135. Action Memorandum From the Assistant Secretary of State for Near Eastern and South Asian Affairs (Saunders) to the Under Secretary of State for Political Affairs (Newsom)1


  • Improving Relations with Iraq

Iraqi strongman Saddam Hussein has clearly indicated, in response to probes and questions by both the Italian2 and Turkish Prime Ministers,3 that he is readier than ever before to resume diplomatic relations with the United States at some future moment. With Ecevit, Saddam Hussein laid down two conditions for resumption: that the United States not meddle in internal Iraqi affairs (while acknowledging that the U.S. has not been involved with the Kurds since 1975) and that relations be restored at a time when Iraq would not appear to others to be under U.S. pressure to do so.

This latest initiative comes at a time when Iraq gradually has been moving away from its heavy dependence on the USSR to a more balanced, less hostile position both within the Arab world and in its relations with the West. Iraq has shown a sense of responsibility in its continuing support for the Shah during this difficult period in Iran.

The President showed a keen interest in responding positively to these apparent Iraqi initiatives. In accord with a discussion you had with Draper before you went on vacation, we recommended to the Secretary the kind of statement we might pass on to Iraqi strongman Saddam Hussein. The Secretary decided that, rather than using Ecevit as an intermediary to convey our message, you should get in touch either with the Iraqi UN Ambassador in New York or with the head of the Iraqi Interests Section here. We subsequently recommended to the Secretary that the contact be with the Iraqi Interests Section head, since we know him to be a reliable reporter and a high Ba’ath Party official. The Iraqi representative in New York is in bad odor with [Page 431] Saddam Hussein, having challenged his leadership some years ago, and is also poor in English.

After the foregoing decisions were made, we consulted with Hermann Eilts in Cairo as to Sadat’s likely reactions to the response we would make. Hermann sensed that Sadat would be disturbed, but believed any U.S. response to the Iraqis could be explained as a cautious effort on our part to respond to Iraqi signals with a view to putting us in a better position to influence the Iraqis in various spheres, including in the peace process. He did recommend, however, that we inform Sadat in advance of your getting in touch with the Iraqis here and that we also make clear that we intend to make use of any dialogue that results from our exchanges with the Iraqis to encourage them to eschew terrorism and assassination.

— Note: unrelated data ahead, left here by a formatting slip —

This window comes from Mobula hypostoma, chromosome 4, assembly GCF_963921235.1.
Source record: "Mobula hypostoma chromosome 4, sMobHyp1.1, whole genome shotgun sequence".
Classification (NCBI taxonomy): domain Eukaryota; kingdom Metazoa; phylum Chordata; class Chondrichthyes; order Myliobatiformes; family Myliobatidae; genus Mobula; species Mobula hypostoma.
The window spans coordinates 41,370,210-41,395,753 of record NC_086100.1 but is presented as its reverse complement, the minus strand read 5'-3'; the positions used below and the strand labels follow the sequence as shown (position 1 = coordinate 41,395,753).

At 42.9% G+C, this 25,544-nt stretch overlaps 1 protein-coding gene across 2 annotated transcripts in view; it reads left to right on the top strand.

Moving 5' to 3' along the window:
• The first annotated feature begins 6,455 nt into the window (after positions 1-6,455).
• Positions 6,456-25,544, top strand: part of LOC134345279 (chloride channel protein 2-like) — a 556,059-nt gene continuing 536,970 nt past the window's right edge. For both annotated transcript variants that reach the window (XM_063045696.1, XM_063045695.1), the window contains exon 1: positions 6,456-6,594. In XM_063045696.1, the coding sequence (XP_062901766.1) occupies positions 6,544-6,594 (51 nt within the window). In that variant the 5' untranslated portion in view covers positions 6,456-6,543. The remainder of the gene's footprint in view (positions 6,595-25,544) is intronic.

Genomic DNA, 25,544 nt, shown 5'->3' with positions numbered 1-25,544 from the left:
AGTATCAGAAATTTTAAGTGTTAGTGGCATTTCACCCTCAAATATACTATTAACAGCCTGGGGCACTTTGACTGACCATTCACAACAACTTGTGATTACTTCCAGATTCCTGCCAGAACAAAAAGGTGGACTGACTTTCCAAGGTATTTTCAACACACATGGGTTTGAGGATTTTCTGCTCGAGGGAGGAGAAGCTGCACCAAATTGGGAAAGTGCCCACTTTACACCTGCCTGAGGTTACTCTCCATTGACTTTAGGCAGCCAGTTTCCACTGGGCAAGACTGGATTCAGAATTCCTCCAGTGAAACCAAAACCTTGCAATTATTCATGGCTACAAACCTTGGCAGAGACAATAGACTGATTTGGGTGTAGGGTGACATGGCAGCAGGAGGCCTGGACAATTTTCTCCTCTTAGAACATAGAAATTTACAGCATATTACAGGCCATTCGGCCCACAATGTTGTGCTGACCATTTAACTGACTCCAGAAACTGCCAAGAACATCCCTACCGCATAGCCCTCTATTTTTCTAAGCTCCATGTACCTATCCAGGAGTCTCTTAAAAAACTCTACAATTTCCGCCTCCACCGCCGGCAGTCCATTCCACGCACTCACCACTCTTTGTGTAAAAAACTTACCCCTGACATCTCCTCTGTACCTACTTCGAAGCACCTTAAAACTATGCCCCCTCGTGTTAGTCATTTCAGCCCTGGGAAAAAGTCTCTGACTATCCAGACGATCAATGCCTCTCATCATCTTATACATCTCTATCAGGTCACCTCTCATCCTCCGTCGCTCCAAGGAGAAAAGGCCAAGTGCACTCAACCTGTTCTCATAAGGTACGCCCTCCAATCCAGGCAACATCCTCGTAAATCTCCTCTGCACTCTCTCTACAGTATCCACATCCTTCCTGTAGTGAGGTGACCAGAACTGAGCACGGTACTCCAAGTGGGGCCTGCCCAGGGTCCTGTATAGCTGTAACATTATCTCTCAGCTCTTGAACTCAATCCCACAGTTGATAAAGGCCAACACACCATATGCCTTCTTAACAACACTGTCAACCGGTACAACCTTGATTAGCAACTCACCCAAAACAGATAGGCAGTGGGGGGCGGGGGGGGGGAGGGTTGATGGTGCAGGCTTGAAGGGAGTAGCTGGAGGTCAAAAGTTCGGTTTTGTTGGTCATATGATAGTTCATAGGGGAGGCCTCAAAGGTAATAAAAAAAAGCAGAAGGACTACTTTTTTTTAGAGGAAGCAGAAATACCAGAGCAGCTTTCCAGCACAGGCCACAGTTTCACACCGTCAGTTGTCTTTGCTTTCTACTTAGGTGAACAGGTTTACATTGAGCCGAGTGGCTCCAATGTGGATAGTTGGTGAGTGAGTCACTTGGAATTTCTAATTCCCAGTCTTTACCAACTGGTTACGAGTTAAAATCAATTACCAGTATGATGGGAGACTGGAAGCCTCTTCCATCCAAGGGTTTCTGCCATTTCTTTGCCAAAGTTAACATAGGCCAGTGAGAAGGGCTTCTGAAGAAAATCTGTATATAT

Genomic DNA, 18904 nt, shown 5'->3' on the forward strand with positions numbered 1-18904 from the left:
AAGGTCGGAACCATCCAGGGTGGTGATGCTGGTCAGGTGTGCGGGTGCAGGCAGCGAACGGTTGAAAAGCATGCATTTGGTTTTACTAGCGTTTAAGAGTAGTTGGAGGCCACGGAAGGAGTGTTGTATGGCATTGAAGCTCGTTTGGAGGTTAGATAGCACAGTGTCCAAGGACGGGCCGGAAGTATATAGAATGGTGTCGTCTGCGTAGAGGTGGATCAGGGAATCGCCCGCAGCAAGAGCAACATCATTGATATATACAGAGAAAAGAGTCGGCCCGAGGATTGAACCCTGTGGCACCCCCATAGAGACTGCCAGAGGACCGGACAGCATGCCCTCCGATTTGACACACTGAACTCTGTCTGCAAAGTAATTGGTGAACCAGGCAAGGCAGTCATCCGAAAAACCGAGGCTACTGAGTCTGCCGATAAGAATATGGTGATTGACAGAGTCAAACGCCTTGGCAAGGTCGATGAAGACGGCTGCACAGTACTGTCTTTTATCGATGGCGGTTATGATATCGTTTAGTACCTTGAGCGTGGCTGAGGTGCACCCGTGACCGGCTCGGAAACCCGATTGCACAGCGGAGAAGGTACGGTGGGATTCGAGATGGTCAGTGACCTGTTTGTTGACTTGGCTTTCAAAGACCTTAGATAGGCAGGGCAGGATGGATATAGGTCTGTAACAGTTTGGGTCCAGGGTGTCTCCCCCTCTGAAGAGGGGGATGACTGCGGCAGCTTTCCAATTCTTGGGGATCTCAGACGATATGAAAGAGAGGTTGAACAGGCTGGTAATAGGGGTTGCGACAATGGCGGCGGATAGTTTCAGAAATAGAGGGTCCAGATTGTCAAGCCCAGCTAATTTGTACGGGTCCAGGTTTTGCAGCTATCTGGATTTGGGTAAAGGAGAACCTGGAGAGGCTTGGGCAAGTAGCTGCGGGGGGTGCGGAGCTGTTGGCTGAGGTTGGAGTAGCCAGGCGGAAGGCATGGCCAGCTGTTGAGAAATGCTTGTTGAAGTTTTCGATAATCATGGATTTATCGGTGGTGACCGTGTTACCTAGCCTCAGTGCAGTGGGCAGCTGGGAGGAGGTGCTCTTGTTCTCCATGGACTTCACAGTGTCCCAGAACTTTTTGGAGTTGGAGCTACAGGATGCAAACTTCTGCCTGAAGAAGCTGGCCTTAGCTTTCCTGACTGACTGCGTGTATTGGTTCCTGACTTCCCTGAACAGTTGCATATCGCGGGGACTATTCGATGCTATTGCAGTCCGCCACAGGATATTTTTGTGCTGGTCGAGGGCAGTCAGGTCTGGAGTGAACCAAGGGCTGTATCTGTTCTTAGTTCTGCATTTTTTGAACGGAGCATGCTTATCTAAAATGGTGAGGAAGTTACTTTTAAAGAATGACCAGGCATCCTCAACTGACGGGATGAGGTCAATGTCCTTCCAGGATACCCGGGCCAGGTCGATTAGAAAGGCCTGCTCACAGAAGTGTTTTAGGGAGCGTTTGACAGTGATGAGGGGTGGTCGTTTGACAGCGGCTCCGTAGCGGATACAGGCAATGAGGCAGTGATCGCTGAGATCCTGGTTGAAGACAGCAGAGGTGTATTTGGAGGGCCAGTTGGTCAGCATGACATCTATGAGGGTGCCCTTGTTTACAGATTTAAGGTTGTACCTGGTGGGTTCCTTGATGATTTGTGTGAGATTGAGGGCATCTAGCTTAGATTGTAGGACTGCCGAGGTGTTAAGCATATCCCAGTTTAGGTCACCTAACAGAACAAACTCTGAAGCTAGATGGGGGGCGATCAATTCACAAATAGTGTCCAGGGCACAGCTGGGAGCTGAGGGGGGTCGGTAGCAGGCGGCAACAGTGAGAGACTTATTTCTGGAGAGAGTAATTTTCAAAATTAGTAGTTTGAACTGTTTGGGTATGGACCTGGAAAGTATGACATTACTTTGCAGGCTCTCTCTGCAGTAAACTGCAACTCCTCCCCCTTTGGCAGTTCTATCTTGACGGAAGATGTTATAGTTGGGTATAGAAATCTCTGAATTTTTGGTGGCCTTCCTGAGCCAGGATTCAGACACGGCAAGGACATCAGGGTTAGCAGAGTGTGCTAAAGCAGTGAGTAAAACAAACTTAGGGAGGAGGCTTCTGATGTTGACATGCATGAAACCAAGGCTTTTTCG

Attached (Tab 1) is a cable instructing Eilts to inform Sadat of our planned response to the Iraqis and also giving instructions to Ankara, Rome, and Amman.4 At Tab 2 are talking points approved by the Secretary which you would use during your meeting with Mr. al-Khateeb in Washington.5 Since Hermann may have trouble getting in touch with Sadat in the next few days, we suggest you meet with Khateeb. Later this week. We will work with your office to set this up.

  1. Source: National Archives, RG 59, Central Foreign Policy File, P860132–0005. Secret; Nodis Attachment. Drafted by Draper; cleared by Alan H. Flanigan (EUR/SE). A “P” was handwritten at the top of the page, indicating that Newsom saw the memorandum.
  2. Not found.
  3. In telegram 8823 from Ankara, December 11, 1978, Spiers described a meeting between Turkish Prime Minister Ecevit and Saddam Hussein wherein Saddam “reportedly indicated a desire to resume diplomatic relations with the U.S.” (Carter Library, National Security Affairs, Staff Material, Middle East, Subject File, Box 46, Iraq: 6/77–12/78)
  4. Attached but not printed. The telegram to Cairo at Tab 1 reads in part: “We recently received signals of Iraqi interest in restoration of U.S.-Iraq diplomatic relations. Consistent with our past policy, we would like to encourage Iraqi interest in this matter. Although the signals have come to us through intermediaries, we intend to respond directly.” A handwritten note at the top of the first page indicates the telegram was sent on January 2.
  5. The talking points at Tab 2 read in part: “The U.S. is prepared to resume diplomatic relations with Iraq whenever Iraq is ready to do so. We would welcome such a step.” Mouhyi al-Khateeb was the head of the Iraqi Interests Section in Washington.